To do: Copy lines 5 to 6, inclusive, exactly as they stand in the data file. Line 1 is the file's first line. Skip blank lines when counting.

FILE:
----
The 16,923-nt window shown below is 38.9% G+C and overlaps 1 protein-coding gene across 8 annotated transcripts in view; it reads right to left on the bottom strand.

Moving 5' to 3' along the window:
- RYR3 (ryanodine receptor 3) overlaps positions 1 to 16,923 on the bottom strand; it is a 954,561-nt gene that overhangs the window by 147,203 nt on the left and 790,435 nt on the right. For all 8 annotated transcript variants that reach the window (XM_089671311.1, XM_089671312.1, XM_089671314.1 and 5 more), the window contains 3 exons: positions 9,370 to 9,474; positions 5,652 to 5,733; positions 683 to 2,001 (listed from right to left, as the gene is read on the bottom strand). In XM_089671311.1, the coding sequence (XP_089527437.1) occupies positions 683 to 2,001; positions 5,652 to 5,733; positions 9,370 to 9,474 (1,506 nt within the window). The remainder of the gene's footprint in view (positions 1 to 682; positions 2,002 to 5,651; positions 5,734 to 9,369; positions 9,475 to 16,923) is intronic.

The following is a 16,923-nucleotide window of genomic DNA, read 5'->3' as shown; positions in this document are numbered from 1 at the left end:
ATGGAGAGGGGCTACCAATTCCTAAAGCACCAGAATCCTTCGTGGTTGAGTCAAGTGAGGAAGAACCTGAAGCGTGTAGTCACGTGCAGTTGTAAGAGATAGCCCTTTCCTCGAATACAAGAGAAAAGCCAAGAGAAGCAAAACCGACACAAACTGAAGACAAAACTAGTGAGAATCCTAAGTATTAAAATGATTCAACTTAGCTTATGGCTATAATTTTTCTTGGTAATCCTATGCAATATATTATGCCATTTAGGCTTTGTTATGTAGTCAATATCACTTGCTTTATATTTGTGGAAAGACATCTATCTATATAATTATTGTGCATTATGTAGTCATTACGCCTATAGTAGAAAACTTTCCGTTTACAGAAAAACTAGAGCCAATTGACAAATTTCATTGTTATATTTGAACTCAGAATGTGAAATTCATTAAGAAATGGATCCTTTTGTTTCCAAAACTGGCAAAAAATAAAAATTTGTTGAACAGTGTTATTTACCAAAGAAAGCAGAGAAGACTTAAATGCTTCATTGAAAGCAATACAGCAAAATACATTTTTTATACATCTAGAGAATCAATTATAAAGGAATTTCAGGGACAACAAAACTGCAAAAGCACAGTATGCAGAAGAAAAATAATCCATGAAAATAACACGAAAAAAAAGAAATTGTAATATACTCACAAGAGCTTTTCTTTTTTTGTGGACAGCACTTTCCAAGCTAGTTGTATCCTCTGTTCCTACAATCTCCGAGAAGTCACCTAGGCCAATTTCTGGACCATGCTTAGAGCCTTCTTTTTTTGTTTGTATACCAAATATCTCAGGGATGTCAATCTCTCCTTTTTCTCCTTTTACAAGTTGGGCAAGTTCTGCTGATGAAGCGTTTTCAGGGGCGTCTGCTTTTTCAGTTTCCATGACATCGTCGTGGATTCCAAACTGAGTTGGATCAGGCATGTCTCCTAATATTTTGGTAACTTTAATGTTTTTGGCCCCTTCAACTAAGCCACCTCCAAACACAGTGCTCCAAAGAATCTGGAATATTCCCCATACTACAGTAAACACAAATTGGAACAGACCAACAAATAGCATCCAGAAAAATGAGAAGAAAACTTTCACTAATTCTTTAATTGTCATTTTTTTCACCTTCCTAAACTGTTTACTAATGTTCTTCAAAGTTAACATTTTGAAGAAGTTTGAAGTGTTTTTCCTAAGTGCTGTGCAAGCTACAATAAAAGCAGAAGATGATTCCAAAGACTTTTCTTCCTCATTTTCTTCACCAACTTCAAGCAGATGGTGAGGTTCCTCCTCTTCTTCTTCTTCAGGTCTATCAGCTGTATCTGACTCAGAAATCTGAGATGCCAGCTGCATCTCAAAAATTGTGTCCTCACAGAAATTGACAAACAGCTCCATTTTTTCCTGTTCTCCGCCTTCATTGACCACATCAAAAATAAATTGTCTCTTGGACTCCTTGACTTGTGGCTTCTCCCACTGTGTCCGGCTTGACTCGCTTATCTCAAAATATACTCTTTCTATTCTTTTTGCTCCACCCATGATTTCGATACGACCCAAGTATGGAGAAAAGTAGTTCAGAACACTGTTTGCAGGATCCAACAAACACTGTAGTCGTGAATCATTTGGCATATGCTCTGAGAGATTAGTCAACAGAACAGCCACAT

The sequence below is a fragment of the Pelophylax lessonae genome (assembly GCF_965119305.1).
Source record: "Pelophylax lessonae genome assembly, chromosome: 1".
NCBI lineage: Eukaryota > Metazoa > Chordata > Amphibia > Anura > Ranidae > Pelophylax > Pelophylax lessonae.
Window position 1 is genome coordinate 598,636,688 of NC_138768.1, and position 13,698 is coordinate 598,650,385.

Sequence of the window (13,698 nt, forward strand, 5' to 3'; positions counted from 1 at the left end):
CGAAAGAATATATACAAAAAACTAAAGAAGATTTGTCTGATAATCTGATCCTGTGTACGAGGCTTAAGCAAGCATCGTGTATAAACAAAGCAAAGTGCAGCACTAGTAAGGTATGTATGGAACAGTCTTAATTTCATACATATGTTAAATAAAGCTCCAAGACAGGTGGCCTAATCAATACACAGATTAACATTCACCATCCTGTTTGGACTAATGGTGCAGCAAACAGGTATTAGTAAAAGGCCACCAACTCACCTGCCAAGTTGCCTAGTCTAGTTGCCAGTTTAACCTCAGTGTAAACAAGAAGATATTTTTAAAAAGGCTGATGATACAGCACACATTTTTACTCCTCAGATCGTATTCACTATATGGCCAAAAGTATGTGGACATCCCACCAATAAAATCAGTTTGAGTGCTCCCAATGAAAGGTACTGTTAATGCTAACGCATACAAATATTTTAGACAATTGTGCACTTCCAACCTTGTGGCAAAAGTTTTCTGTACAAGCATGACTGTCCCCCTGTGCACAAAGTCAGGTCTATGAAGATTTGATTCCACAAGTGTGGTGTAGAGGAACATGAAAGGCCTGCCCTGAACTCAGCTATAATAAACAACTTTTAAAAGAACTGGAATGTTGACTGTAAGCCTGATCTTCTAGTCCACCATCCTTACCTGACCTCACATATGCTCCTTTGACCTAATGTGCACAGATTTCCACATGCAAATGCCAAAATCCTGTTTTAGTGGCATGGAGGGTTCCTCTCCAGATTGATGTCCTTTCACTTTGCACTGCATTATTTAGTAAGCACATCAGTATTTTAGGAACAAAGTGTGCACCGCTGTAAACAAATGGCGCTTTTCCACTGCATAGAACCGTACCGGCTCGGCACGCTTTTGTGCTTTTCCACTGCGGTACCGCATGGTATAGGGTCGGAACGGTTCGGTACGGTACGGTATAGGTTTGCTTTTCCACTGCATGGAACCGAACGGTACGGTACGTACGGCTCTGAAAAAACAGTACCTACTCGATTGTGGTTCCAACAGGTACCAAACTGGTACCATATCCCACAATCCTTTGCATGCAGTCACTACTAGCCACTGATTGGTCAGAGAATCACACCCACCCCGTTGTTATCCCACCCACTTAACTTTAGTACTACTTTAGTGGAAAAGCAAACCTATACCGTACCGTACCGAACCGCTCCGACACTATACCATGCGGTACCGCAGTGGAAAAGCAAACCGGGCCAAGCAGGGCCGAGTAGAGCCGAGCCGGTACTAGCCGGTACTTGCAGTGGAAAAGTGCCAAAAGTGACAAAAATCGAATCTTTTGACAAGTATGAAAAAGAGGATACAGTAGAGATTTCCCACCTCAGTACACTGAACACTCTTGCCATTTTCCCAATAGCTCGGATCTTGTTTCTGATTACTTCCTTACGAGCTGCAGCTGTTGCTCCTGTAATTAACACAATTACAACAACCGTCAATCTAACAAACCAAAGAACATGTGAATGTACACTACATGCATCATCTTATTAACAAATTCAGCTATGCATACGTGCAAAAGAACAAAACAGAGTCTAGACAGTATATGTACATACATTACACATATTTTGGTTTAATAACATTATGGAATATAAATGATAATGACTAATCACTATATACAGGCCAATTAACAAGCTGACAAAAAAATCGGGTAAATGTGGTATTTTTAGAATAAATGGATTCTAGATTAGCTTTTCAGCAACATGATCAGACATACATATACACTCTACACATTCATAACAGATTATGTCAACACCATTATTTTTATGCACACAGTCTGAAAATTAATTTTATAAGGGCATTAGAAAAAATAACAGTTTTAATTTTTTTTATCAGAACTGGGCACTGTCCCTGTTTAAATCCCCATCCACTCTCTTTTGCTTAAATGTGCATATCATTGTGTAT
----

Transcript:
ATGGAGAGGGGCTACCAATTCCTAAAGCACCAGAATCCTTCGTGGTTGAGTCAAGTGAGGAAGAACCTGAAGCGTGTAGTCACGTGCAGTTGTAAGAGATAGCCCTTTCCTCGAATACAAGAGAAAAGCCAAGAGAAGCAAAACCGACACAAACTGAAGACAAAACTAGTGAGAATCCTAAGTATTAAAATGATTCAACTTAGCTTATGGCTATAATTTTTCTTGGTAATCCTATGCAATATATTATGCCATTTAGGCTTTGTTATGTAGTCAATATCACTTGCTTTATATTTGTGGAAAGACATCTATCTATATAATTATTGTGCATTATGTAGTCATTACGCCTATAGTAGAAAACTTTCCGTTTACAGAAAAACTAGAGCCAATTGACAAATTTCATTGTTATATTTGAACTCAGAATGTGAAATTCATTAAGAAATGGATCCTTTTGTTTCCAAAACTGGCAAAAAATAAAAATTTGTTGAACAGTGTTATTTACCAAAGAAAGCAGAGAAGACTTAAATGCTTCATTGAAAGCAATACAGCAAAATACATTTTTTATACATCTAGAGAATCAATTATAAAGGAATTTCAGGGACAACAAAACTGCAAAAGCACAGTATGCAGAAGAAAAATAATCCATGAAAATAACACGAAAAAAAAGAAATTGTAATATACTCACAAGAGCTTTTCTTTTTTTGTGGACAGCACTTTCCAAGCTAGTTGTATCCTCTGTTCCTACAATCTCCGAGAAGTCACCTAGGCCAATTTCTGGACCATGCTTAGAGCCTTCTTTTTTTGTTTGTATACCAAATATCTCAGGGATGTCAATCTCTCCTTTTTCTCCTTTTACAAGTTGGGCAAGTTCTGCTGATGAAGCGTTTTCAGGGGCGTCTGCTTTTTCAGTTTCCATGACATCGTCGTGGATTCCAAACTGAGTTGGATCAGGCATGTCTCCTAATATTTTGGTAACTTTAATGTTTTTGGCCCCTTCAACTAAGCCACCTCCAAACACAGTGCTCCAAAGAATCTGGAATATTCCCCATACTACAGTAAACACAAATTGGAACAGACCAACAAATAGCATCCAGAAAAATGAGAAGAAAACTTTCACTAATTCTTTAATTGTCATTTTTTTCACCTTCCTAAACTGTTTACTAATGTTCTTCAAAGTTAACATTTTGAAGAAGTTTGAAGTGTTTTTCCTAAGTGCTGTGCAAGCTACAATAAAAGCAGAAGATGATTCCAAAGACTTTTCTTCCTCATTTTCTTCACCAACTTCAAGCAGATGGTGAGGTTCCTCCTCTTCTTCTTCTTCAGGTCTATCAGCTGTATCTGACTCAGAAATCTGAGATGCCAGCTGCATCTCAAAAATTGTGTCCTCACAGAAATTGACAAACAGCTCCATTTTTTCCTGTTCTCCGCCTTCATTGACCACATCAAAAATAAATTGTCTCTTGGACTCCTTGACTTGTGGCTTCTCCCACTGTGTCCGGCTTGACTCGCTTATCTCAAAATATACTCTTTCTATTCTTTTTGCTCCACCCATGATTTCGATACGACCCAAGTATGGAGAAAAGTAGTTCAGAACACTGTTTGCAGGATCCAACAAACACTGTAGTCGTGAATCATTTGGCATATGCTCTGAGAGATTAGTCAACAGAACAGCCACAT

The sequence below is a fragment of the Pelophylax lessonae genome (assembly GCF_965119305.1).